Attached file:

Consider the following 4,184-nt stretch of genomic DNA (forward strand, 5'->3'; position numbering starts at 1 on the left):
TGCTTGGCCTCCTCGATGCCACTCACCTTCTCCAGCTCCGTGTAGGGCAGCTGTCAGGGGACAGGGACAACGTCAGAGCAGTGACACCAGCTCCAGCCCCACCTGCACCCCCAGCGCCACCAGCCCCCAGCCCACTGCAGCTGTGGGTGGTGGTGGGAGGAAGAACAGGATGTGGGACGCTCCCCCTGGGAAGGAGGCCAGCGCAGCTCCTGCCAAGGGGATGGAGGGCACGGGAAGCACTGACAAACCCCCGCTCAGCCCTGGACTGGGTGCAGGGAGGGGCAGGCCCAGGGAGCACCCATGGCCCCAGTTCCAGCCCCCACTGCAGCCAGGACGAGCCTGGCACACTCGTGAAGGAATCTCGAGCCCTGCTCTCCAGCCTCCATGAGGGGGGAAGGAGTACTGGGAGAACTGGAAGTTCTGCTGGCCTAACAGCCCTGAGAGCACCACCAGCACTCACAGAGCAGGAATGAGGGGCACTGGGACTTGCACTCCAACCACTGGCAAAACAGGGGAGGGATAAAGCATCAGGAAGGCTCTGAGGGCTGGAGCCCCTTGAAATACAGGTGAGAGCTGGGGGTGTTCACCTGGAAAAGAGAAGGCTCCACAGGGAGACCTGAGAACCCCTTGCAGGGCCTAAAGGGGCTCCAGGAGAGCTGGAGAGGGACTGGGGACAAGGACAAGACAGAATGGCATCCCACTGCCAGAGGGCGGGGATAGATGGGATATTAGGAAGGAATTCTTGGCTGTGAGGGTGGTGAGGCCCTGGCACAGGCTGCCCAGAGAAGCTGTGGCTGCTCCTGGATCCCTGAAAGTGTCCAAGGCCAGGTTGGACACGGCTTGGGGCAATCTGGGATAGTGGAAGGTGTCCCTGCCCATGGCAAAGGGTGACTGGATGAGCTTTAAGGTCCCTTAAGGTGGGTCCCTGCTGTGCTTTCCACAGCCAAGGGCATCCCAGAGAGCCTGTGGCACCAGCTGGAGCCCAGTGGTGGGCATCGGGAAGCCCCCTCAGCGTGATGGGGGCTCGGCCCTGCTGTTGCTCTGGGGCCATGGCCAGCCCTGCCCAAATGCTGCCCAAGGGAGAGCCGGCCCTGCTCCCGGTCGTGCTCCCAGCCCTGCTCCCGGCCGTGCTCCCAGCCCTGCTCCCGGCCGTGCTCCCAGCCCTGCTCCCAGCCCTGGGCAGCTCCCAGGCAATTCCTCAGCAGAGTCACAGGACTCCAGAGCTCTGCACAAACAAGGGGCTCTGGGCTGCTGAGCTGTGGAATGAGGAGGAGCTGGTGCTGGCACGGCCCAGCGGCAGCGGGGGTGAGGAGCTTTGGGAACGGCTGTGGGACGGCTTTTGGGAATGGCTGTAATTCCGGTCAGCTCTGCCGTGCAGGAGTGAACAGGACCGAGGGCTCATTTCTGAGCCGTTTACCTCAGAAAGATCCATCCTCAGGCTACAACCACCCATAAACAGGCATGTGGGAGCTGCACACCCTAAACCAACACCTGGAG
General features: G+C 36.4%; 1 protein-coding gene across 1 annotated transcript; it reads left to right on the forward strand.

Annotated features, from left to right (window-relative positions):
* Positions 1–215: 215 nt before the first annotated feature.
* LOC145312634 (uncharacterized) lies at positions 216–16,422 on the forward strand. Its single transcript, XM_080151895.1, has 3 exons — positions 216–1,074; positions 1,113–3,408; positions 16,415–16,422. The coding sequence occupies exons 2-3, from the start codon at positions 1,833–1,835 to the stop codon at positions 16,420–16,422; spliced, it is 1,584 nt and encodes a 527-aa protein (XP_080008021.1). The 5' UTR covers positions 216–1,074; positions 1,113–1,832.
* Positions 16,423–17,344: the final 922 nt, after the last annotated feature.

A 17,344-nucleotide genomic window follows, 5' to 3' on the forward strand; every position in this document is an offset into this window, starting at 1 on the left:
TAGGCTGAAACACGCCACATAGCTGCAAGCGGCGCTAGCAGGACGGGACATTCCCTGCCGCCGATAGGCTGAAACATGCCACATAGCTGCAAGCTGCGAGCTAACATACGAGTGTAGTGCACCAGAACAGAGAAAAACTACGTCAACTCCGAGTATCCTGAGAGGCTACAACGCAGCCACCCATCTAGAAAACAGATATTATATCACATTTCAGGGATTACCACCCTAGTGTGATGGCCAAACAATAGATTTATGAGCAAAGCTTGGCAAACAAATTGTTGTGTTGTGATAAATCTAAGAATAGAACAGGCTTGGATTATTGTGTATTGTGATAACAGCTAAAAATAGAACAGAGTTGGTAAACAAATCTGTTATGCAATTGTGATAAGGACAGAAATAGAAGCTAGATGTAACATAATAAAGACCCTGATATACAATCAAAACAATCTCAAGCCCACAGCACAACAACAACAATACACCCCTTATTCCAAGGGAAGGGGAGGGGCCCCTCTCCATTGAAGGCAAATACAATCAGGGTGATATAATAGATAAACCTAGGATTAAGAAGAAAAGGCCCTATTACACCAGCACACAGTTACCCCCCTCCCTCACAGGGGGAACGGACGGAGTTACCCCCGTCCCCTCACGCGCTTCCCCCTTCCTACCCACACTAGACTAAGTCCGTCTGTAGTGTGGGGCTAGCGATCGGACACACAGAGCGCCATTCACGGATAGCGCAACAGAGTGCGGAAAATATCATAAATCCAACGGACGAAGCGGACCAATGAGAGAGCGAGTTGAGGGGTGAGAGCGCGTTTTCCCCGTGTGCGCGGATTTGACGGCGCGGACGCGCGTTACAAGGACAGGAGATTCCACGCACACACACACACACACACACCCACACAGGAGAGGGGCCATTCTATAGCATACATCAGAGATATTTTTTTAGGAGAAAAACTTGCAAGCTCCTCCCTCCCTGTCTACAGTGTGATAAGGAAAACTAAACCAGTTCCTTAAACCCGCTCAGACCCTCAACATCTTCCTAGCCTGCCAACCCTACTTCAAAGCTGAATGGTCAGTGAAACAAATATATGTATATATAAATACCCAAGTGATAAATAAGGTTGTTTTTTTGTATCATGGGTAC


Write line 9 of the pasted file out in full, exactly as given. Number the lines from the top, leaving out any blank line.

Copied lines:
TAGGCTGAAACACGCCACATAGCTGCAAGCGGCGCTAGCAGGACGGGACATTCCCTGCCGCCGATAGGCTGAAACATGCCACATAGCTGCAAGCTGCGAGCTAACATACGAGTGTAGTGCACCAGAACAGAGAAAAACTACGTCAACTCCGAGTATCCTGAGAGGCTACAACGCAGCCACCCATCTAGAAAACAGATATTATATCACATTTCAGGGATTACCACCCTAGTGTGATGGCCAAACAATAGATTTATGAGCAAAGCTTGGCAAACAAATTGTTGTGTTGTGATAAATCTAAGAATAGAACAGGCTTGGATTATTGTGTATTGTGATAACAGCTAAAAATAGAACAGAGTTGGTAAACAAATCTGTTATGCAATTGTGATAAGGACAGAAATAGAAGCTAGATGTAACATAATAAAGACCCTGATATACAATCAAAACAATCTCAAGCCCACAGCACAACAACAACAATACACCCCTTATTCCAAGGGAAGGGGAGGGGCCCCTCTCCATTGAAGGCAAATACAATCAGGGTGATATAATAGATAAACCTAGGATTAAGAAGAAAAGGCCCTATTACACCAGCACACAGTTACCCCCCTCCCTCACAGGGGGAACGGACGGAGTTACCCCCGTCCCCTCACGCGCTTCCCCCTTCCTACCCACACTAGACTAAGTCCGTCTGTAGTGTGGGGCTAGCGATCGGACACACAGAGCGCCATTCACGGATAGCGCAACAGAGTGCGGAAAATATCATAAATCCAACGGACGAAGCGGACCAATGAGAGAGCGAGTTGAGGGGTGAGAGCGCGTTTTCCCCGTGTGCGCGGATTTGACGGCGCGGACGCGCGTTACAAGGACAGGAGATTCCACGCACACACACACACACACACACCCACACAGGAGAGGGGCCATTCTATAGCATACATCAGAGATATTTTTTTAGGAGAAAAACTTGCAAGCTCCTCCCTCCCTGTCTACAGTGTGATAAGGAAAACTAAACCAGTTCCTTAAACCCGCTCAGACCCTCAACATCTTCCTAGCCTGCCAACCCTACTTCAAAGCTGAATGGTCAGTGAAACAAATATATGTATATATAAATACCCAAGTGATAAATAAGGTTGTTTTTTTGTATCATGGGTAC